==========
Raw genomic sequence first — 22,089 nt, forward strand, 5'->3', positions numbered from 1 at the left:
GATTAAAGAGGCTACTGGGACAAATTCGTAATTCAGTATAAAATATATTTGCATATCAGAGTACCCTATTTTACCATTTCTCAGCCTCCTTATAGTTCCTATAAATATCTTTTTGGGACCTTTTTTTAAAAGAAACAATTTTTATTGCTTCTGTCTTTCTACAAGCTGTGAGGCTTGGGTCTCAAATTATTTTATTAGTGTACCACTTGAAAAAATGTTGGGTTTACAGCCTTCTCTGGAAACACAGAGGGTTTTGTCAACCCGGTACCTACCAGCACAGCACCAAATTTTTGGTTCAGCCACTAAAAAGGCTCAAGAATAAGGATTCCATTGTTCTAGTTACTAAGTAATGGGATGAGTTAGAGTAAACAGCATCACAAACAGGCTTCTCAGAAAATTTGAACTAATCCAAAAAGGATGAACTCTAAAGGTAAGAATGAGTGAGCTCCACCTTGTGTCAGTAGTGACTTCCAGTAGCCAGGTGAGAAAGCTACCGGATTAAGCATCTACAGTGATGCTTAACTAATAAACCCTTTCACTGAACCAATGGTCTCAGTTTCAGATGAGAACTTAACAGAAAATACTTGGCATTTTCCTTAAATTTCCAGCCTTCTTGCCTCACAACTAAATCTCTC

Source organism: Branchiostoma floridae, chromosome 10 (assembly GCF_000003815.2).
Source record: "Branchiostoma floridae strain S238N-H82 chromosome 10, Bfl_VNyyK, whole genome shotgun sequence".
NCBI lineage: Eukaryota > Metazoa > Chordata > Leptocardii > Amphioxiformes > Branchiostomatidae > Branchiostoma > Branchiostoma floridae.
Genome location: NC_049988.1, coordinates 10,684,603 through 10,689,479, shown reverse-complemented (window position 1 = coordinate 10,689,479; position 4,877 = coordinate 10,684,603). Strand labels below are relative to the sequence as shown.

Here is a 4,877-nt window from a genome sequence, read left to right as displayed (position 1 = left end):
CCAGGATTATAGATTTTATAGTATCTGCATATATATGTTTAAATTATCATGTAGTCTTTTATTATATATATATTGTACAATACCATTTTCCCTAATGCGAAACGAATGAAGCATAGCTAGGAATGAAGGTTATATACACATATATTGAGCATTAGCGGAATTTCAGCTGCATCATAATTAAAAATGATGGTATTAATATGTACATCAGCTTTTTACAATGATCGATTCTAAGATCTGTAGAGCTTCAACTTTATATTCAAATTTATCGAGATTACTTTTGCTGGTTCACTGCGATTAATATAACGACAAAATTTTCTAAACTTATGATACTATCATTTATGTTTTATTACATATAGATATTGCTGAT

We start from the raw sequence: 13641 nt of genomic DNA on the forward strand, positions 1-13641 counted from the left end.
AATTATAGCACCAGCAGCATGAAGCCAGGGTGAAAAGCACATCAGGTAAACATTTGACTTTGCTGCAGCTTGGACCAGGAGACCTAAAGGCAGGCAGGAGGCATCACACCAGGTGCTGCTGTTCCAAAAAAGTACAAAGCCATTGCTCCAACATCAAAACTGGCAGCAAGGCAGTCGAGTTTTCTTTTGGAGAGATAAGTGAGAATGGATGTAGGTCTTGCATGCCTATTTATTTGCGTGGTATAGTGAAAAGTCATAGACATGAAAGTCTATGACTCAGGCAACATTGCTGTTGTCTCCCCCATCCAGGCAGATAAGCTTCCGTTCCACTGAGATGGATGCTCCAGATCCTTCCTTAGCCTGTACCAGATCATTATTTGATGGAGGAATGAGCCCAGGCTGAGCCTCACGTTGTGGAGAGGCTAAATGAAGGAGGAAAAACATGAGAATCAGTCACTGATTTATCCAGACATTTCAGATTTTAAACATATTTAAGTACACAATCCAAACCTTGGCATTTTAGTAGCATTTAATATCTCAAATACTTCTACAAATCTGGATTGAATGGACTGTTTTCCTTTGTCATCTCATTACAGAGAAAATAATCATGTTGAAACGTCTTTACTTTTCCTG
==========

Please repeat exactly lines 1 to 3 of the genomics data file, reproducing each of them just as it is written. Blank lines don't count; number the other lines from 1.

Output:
Raw genomic sequence first — 22,089 nt, forward strand, 5'->3', positions numbered from 1 at the left:
GATTAAAGAGGCTACTGGGACAAATTCGTAATTCAGTATAAAATATATTTGCATATCAGAGTACCCTATTTTACCATTTCTCAGCCTCCTTATAGTTCCTATAAATATCTTTTTGGGACCTTTTTTTAAAAGAAACAATTTTTATTGCTTCTGTCTTTCTACAAGCTGTGAGGCTTGGGTCTCAAATTATTTTATTAGTGTACCACTTGAAAAAATGTTGGGTTTACAGCCTTCTCTGGAAACACAGAGGGTTTTGTCAACCCGGTACCTACCAGCACAGCACCAAATTTTTGGTTCAGCCACTAAAAAGGCTCAAGAATAAGGATTCCATTGTTCTAGTTACTAAGTAATGGGATGAGTTAGAGTAAACAGCATCACAAACAGGCTTCTCAGAAAATTTGAACTAATCCAAAAAGGATGAACTCTAAAGGTAAGAATGAGTGAGCTCCACCTTGTGTCAGTAGTGACTTCCAGTAGCCAGGTGAGAAAGCTACCGGATTAAGCATCTACAGTGATGCTTAACTAATAAACCCTTTCACTGAACCAATGGTCTCAGTTTCAGATGAGAACTTAACAGAAAATACTTGGCATTTTCCTTAAATTTCCAGCCTTCTTGCCTCACAACTAAATCTCTC

Source organism: Branchiostoma floridae, chromosome 10 (assembly GCF_000003815.2).